Hot dry weather (and elevated fire danger) will be the rule through Wednesday. There will be a slight chance of an isolated severe storm Tuesday and Wednesday afternoon (really isolated). A pattern change brings a return to seasonable weather Thursday into the weekend. Then things remain cool for the weekend with more rain (just in time for Memorial Day).
Update 5/20 9:30am:
A dry line (a convergence of dry/hot air from the west and moist cooler air from the east) will set up near I-25 today. It looks like this line will settle to the east of I-25 by the time an upper level trough arrives this afternoon to kick off the bigger storms (Figure 3 update). Some thunder may be heard west of I-25 but severe conditions are not expected here. It will be windy today with an elevated fire danger. A cold front will enter the state later today further enhancing storms out in the northeast corner of Colorado.
Note, we did break 90F yesterday (DIA hit a record 92F). The thunderstorms that did form yesterday kicked up a lot of wind in the evening with lowered visibilities in blowing dust. We might see strong winds near thunderstorm cells today as well.
End 5/20 9:30am update.
Update 5/19 11am:
From the NWS in Boulder via Twitter
NWS Boulder@NWSBoulder Heads up! Confidence is increasing that dry microbursts will create very strong winds up to 60 mph late this afternoon and evening. Secure loose objects around your house and drive safely especially if you are in a high profile vehicle. #COwx
End 5/19 11am update.
Update 5/19 9am:
First, an apology, I just discovered yesterdays forecast discussion sat in the Draft state and didn’t go live until just now. Yikes! And there is already an update to it.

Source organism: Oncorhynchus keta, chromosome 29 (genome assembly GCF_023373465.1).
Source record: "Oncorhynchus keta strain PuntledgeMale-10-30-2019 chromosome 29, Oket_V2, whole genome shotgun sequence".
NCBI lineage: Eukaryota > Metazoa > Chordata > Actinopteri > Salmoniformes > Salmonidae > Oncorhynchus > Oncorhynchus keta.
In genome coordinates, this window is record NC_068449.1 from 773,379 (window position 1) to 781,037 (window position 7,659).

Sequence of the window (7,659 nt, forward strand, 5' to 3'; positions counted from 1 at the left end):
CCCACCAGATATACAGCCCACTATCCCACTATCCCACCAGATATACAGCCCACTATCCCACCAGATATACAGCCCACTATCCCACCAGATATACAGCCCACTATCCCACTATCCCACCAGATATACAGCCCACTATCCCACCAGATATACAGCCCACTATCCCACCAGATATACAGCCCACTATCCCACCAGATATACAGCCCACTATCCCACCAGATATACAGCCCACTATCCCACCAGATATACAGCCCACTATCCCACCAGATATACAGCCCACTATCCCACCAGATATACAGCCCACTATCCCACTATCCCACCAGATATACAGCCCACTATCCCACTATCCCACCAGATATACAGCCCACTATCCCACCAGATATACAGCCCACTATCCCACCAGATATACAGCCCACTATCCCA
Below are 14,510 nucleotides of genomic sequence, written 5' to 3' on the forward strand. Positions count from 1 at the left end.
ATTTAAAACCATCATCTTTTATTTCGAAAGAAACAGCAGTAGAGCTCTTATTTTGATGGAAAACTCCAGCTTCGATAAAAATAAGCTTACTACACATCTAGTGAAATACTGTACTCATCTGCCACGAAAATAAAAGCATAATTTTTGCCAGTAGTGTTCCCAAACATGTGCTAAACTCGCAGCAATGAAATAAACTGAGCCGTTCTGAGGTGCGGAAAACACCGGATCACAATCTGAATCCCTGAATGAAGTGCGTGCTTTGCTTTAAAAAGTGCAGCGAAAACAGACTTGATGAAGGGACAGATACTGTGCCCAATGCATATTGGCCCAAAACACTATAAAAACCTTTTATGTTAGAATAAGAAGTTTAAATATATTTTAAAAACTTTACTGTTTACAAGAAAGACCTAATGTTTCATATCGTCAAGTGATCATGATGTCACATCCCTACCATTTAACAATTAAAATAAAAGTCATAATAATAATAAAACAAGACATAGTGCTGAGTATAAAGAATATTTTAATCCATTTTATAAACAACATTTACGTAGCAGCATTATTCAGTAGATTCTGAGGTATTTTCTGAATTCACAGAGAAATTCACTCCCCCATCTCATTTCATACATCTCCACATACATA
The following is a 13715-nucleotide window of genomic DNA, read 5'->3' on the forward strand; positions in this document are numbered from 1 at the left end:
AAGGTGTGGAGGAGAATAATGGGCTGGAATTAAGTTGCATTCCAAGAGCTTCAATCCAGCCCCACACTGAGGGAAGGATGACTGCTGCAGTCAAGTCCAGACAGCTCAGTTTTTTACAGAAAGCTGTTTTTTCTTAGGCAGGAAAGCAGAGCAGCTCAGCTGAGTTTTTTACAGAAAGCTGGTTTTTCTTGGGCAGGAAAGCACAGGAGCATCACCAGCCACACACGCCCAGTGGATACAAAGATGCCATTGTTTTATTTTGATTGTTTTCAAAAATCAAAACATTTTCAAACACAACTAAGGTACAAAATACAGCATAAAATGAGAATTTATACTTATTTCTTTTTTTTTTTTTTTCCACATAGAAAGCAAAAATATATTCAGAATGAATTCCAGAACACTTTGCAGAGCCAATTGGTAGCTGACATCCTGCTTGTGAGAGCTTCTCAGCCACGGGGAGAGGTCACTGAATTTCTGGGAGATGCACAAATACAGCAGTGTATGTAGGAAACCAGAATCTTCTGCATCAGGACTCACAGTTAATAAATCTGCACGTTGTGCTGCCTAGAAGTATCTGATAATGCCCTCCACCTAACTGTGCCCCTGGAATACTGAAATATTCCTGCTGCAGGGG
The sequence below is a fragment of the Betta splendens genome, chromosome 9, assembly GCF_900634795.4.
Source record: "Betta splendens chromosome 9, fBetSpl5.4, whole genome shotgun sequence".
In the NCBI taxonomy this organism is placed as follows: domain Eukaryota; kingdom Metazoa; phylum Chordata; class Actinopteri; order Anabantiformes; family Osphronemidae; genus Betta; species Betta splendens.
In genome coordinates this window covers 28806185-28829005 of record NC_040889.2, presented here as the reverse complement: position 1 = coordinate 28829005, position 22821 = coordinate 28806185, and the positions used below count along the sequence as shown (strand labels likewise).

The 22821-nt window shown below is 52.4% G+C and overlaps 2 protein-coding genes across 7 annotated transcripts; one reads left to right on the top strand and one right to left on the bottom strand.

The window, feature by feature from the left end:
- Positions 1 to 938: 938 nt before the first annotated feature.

There is a Marginal chance (1 on a scale of 1-5) of severe weather this afternoon along and east of I-25. Storms should begin to fire in the mountains around 1-2pm. From the foothills to near I-25, gusty winds, lightning, locally heavy rain and pea sized hail will be seen in a few widely scattered thunderstorms from around 1-3pm. Near I-25 and out onto the eastern plains, stronger winds and larger hail is possible with the (still widely scattered) stronger storms around 3-5pm – Figure 1 update and Figure 2 update. Storms will hit more stable air further out on the plains and will die out this evening (after sunset). Most folks will only see a thunderstorm in the distance as they pass.
End 5/19 9am update.
A very large ridge is parked over the state Monday-Wednesday taking temperatures very close to 90F (but will it actually break that heat ceiling? – Figure 1). You can see the airflow coming up out of the trough in the west and flowing up and over the ridge then back down under the low in Illinois (Figure 2). This pattern has rain and showers in the western states and in the Ohio Valley and southeastern U.S. but dry weather and mostly clear skies in the Mountain West (Figure 3).
I didn’t put the maps here, but the SPC (Storm Prediction Center) paints a Marginal and Slight Risk of severe weather just to our northeast Tuesday and Wednesday afternoon east of Ft. Collins and up into Wyoming. We might see a very isolated storm get strong somewhere around the northern I-25 corridor. There is a very low chance of one of those storms hitting Longmont (Figure 4). Watch for updates (if needed) over the next couple of days.
The Longer Range Forecast:
By Wednesday PM – that the western trough is finally moving eastward. We are on the uphill side of this trough for a while as cooler air moves in (Figure 5). By the weekend, a mean trough is dominating the western half of the U.S. (Figure 6). Because of this deepening trough and its ability to tap some subtropical motion; rain and thunderstorm chances really pick up starting Saturday night. Some thunderstorms (severe in spots?) will be in the area Sunday PM.
Memorial Day forecast:
We will have near normal temperatures Monday with a small chance of rain now and then throughout the day (Figure 4).